|Integrating Effective Weight Management Strategies into Clinical Practice|
Despite the known effectiveness of lifestyle modifications for weight loss and weight management, only 20 percent of overweight and obese patients are being screened, diagnosed, and treated according to established medical guidelines. Until healthcare providers commit to clinical weight management, millions of patients will continue to unnecessarily struggle with their weight and suffer significantly higher rates of chronic disease and mortality.
The American College of Preventive Medicine (ACPM) encourages healthcare systems and primary care providers to incorporate weight management strategies into clinical practice and increase patient referrals to effective, evidence-based weight management programs in their community.
“We need to accept the transforming clinical models of practice at the individual and public health levels that incorporate evidence-based lifestyle interventions to meet the needs of weight management, especially among underserved populations,” said Ingrid Edshteyn, DO, MPH, ACPM member and lead author of the statement. “Preventive medicine physicians can play an especially vital role in implementing a systems-based approach to addressing obesity.”
Although the causes of obesity are complex, discussions about weight and the consistent administration and reimbursement of intensive, multicomponent behavioral interventions must become standard practice in the primary care setting. Physicians should work to better recognize obesity, and enhance their ability to counsel patients regarding weight reduction, nutrition, and physical activity. Physician education—such as the new Lifestyle Medicine Core Competencies Program—can address these skill gaps doctors cite as major barriers to counseling patients.
Effective weight management interventions utilize a lifestyle approach, one that integrates physical activity, nutrition, behavioral management, and gives attention to psychosocial needs. According to the American Heart Association, the most effective programs are in person, high intensity (more than 14 sessions in six months), and led by a trained interventionist who can successfully administer techniques such as self-monitoring, stimulus control, goal setting, behavioral contracting, reinforcement, and the normalization of healthy eating.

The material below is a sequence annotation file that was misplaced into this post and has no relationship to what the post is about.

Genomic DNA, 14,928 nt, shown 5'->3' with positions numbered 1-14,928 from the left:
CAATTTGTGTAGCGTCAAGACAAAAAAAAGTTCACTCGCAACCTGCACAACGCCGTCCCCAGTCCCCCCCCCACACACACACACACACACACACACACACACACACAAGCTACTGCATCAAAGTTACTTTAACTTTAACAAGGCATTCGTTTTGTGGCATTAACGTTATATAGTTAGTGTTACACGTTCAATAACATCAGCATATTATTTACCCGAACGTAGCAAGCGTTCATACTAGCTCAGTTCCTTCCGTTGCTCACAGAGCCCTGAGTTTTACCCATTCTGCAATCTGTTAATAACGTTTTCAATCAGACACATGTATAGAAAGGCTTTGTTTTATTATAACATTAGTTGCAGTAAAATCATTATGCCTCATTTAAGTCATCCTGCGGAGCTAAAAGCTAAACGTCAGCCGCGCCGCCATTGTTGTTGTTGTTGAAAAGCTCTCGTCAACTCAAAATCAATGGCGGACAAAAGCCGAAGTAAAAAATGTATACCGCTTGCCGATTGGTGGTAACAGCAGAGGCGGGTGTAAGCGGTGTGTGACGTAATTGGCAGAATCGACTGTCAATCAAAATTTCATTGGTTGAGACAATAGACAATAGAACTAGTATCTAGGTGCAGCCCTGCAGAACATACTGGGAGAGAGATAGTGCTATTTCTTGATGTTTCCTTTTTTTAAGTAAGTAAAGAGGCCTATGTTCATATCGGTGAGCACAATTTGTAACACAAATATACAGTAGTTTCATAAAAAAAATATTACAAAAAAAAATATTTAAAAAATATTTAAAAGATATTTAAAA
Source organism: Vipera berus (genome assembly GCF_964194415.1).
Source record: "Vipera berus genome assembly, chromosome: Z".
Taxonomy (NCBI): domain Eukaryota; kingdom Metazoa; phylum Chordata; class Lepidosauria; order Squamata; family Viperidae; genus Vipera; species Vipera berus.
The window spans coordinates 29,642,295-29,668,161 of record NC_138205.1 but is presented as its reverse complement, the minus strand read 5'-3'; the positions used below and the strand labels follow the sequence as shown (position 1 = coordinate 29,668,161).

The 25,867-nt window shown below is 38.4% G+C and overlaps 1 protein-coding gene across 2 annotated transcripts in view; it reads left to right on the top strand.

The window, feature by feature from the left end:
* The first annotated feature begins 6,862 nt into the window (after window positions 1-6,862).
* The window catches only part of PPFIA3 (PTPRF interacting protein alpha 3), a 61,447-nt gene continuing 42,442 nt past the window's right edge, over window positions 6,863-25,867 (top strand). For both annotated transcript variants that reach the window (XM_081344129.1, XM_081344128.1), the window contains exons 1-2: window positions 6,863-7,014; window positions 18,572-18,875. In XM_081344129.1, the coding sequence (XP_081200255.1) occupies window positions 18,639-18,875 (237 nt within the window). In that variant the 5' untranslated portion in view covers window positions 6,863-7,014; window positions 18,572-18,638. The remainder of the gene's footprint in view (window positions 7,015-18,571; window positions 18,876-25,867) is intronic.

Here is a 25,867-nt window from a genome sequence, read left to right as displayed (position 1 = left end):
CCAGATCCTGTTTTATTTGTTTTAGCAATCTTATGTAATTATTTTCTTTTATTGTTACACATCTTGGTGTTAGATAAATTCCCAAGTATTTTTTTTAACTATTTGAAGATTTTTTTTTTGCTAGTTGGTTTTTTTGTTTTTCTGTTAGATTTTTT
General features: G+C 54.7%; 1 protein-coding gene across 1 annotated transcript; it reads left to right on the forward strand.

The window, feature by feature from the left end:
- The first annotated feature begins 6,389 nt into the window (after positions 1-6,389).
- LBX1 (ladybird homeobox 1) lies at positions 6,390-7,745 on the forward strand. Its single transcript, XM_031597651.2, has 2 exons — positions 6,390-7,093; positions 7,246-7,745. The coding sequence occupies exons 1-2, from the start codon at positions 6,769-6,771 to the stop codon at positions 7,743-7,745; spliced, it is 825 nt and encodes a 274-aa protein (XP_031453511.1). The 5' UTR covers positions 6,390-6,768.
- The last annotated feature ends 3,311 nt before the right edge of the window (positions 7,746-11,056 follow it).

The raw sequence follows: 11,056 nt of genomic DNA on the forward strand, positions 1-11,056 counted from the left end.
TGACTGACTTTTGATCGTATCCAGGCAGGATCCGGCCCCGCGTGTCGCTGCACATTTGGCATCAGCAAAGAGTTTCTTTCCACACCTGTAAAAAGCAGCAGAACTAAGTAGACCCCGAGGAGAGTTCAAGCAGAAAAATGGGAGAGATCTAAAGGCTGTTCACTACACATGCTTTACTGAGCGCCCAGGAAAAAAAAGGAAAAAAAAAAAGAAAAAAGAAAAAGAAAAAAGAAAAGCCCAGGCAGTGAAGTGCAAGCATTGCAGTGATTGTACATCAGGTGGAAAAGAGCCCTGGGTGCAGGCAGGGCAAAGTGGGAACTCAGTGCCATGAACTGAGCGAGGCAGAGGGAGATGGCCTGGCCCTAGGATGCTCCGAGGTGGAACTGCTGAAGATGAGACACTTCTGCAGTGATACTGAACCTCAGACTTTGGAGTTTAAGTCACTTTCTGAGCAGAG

Quality weight loss interventions—including commercial and community programs that satisfy ACPM’s Weight Management Certification requirements—should be encouraged as a primary approach to helping patients achieve a clinically significant 5 to 10 percent reduction in weight.
Few clinical programs meet all quality standards, making it important for providers to increase patient access to rigorous, evidence-based interventions that are available in-person, online, or a combination of both. Strengthening clinical–community connections may also provide opportunities to address obesity-related risk factors and implement multifaceted, holistic interventions at community levels.
A commitment by providers to embrace lifestyle interventions as part of clinical weight management has the potential to significantly reduce associated morbidity from diabetes and cardiovascular disease, improve emotional health and quality of life, and decrease healthcare costs.
Conclusions published in the full report (Am J Prev Med, 2016;51(4):542–548) were developed in a consensus-based manner by the ACPM Prevention Practice Committee following a review of the current scientific literature and are endorsed by the ACPM Board of Regents. ACPM is a professional medical society specializing in disease prevention and population health. The views expressed are the authors and do not reflect the views of the authors’ federal or state agencies or private institutions.
Ingrid Edshteyn, DO, MPH
Paul Bonta, MA
Practice Policy Statement: Integrating Effective Weight Management Into Practice. Ingrid Edshteyn, DO, MPH; Kelechi A. Uduhiri, MD, MPH, MS; Toyosi O. Morgan, MD, MPH, MBA; Katrina L. Rhodes, MD, MS; Kevin M. Sherin, MD, MPH, MBA; and the American College of Preventive Medicine Prevention Practice Committee. Am J Prev Med 2016. Published by Elsevier Inc. on behalf of American Journal of Preventive Medicine. Link.